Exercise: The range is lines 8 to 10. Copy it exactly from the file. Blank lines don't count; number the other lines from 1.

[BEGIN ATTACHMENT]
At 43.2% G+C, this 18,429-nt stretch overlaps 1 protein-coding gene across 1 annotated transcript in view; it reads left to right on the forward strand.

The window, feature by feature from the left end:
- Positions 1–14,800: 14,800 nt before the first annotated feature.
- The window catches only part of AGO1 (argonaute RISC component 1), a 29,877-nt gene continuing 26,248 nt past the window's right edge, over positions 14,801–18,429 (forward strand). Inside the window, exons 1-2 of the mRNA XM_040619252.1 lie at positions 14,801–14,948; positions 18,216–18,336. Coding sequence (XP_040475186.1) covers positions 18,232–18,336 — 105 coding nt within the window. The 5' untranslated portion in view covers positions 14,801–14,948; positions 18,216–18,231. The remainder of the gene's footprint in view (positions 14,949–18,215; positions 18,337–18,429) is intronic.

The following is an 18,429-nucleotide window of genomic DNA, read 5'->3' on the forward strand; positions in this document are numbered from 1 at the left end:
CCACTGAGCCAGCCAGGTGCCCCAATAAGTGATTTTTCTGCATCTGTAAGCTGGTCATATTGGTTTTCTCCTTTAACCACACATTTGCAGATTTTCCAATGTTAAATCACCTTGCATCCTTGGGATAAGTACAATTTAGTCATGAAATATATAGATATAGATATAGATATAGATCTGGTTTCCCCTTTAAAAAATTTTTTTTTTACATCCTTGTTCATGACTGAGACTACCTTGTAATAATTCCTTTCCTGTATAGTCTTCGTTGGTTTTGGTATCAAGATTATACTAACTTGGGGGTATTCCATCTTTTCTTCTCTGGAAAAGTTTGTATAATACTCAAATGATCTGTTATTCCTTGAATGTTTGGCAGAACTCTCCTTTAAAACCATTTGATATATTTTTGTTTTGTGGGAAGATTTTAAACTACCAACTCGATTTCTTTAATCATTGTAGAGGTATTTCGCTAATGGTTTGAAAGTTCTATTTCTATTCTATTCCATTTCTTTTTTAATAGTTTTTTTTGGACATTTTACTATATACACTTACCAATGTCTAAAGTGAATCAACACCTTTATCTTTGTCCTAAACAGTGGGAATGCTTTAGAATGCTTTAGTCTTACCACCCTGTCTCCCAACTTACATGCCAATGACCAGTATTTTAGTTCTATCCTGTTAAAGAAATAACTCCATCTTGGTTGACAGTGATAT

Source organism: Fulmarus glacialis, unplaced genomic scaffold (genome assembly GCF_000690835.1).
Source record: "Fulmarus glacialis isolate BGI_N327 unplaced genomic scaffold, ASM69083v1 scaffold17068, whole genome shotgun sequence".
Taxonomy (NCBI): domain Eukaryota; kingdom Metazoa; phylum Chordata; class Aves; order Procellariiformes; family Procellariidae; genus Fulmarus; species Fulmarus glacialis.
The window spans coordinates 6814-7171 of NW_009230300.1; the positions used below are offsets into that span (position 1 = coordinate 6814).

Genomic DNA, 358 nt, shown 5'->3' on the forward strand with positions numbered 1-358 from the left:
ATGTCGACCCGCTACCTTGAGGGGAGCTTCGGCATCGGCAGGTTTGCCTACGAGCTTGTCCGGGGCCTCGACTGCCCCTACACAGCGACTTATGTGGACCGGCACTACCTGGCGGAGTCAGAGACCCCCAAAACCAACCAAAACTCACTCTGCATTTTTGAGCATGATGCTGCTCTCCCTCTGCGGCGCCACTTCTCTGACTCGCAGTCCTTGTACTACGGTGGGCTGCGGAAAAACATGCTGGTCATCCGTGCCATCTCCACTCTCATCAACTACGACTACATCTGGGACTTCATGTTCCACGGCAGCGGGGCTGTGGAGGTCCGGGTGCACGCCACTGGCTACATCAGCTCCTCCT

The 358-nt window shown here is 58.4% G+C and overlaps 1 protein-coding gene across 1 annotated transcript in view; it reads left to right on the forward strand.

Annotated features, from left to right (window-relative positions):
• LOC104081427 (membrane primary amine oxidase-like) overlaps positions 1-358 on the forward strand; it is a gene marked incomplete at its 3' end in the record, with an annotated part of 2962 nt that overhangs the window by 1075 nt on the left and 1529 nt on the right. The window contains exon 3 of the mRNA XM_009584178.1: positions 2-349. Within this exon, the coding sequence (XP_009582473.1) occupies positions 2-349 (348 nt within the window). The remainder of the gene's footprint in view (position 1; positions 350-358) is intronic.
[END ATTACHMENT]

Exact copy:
Source record: "Fulmarus glacialis isolate BGI_N327 unplaced genomic scaffold, ASM69083v1 scaffold17068, whole genome shotgun sequence".
Taxonomy (NCBI): domain Eukaryota; kingdom Metazoa; phylum Chordata; class Aves; order Procellariiformes; family Procellariidae; genus Fulmarus; species Fulmarus glacialis.
The window spans coordinates 6814-7171 of NW_009230300.1; the positions used below are offsets into that span (position 1 = coordinate 6814).